Apr 06

Borate fire fighting plane #3

Borate fire fighting plane #3Borate fire fighting plane #3

photo by Kenn Knackstedt

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3 comments

    • fred cuozzo on April 7, 2015 at 2:15 pm
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    This picture of Dennis Connor’s impromptu airshow also reminds me of the day I was watching some water drop tests when I was working as an instructor at Logan and Reavis in the late 60’s. One of the tanker pilots (I think) had a vw bug he drove. He said “I bet you can’t hit my car with a water drop ” to either Dennis or Bill Rosenbaum. That was the wrong thing to say, because they made the drop and when the water hit the vw, it literally picked it up and rolled it a couple times before it stopped. Of course, the vw was destroyed. We all just laughed!! Those were the days.

      • Max Guiley, Jr. on April 7, 2015 at 3:06 pm
      • Reply

      Those really WERE the days, Fred! It was so much fun then — ESPECIALLY when George was in the tower, ’cause he was one of “us” fellow-funlovers! I, too, remember the destroyed VW.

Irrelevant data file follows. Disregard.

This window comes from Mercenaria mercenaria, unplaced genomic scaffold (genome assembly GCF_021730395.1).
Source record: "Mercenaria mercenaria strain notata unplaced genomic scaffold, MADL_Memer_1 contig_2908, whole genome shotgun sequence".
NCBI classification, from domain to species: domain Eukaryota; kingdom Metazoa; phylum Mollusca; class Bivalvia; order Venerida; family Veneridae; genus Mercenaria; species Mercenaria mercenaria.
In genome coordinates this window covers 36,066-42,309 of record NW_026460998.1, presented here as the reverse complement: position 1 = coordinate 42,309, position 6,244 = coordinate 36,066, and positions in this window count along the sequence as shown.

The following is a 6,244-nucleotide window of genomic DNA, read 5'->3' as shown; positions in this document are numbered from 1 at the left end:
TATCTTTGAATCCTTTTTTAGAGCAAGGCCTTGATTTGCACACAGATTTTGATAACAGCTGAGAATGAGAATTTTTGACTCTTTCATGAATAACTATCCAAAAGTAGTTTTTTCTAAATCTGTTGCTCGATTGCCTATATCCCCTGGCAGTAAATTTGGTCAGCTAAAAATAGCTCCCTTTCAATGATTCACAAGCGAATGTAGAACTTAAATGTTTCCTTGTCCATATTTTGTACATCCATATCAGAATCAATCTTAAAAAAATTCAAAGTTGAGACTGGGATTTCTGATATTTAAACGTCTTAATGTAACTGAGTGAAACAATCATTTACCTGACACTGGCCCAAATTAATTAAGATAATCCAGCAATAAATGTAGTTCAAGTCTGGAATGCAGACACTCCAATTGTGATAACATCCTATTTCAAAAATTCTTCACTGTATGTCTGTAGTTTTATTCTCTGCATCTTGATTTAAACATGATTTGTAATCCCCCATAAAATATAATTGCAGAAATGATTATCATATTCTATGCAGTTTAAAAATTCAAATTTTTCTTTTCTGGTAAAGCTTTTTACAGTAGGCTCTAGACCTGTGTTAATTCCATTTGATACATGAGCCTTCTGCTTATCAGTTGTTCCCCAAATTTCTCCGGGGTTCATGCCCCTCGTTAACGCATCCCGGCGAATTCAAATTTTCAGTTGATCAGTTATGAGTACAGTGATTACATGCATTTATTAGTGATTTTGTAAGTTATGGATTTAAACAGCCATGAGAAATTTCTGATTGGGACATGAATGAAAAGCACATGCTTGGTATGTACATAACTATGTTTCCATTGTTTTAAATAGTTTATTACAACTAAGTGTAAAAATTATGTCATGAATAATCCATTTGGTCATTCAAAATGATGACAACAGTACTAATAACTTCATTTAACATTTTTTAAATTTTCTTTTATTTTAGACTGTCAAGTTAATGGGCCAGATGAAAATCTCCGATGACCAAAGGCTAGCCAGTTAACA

• Max Guiley, Jr. on April 12, 2013 at 1:23 pm
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    I remember one late afternoon/early evening at MFR in the late summer of 1968 when I was a gas boy/ramp rat working for Rogue, and Denny Conners had been testing the borate configuration on #3, shown, and must’ve gotten bored and decided to put on an impromptu solo airshow with the B-17.

    It’s fuel tanks must’ve been nearly EMPTY when he took off, because, that big ol’ Flying Fortress LEAPT off Runway 32 just like a turbocharged Super Cub in an Alaskan STOL contest, with its nose pointed at the sky in an insanely steep climb! Denny, of course, practically “wore” any airplane he flew, and that day he did some AMAZING maneuvers, with that B-17, it being just an extension of his arms and legs: awesomely-TIGHT turns occurring all within the confines of the field boundaries and impossible-looking chandelles, all of which would’ve put the average T-Craft or Cub carrying only 2 gallons of gas to shame!

    George Milligan must’ve been in the tower than day, as he almost always went along with FUN-loving happenings on the field like this. The show didn’t last long (evidence that there WASN’T much gas in the tanks!), but it was an eye-opening demonstration of the sheer excess power designed into a B-17, and how it could make USE of that raw power, when it was NOT weighted down with a burdensome bomb load (or borate load, for that matter). It’s too bad there wasn’t a crowd to witness Denny’s amazing show — it was pretty much just me and a few other guys there at MFR, getting ready to close up shop and go home . . . and then, we DID . . .

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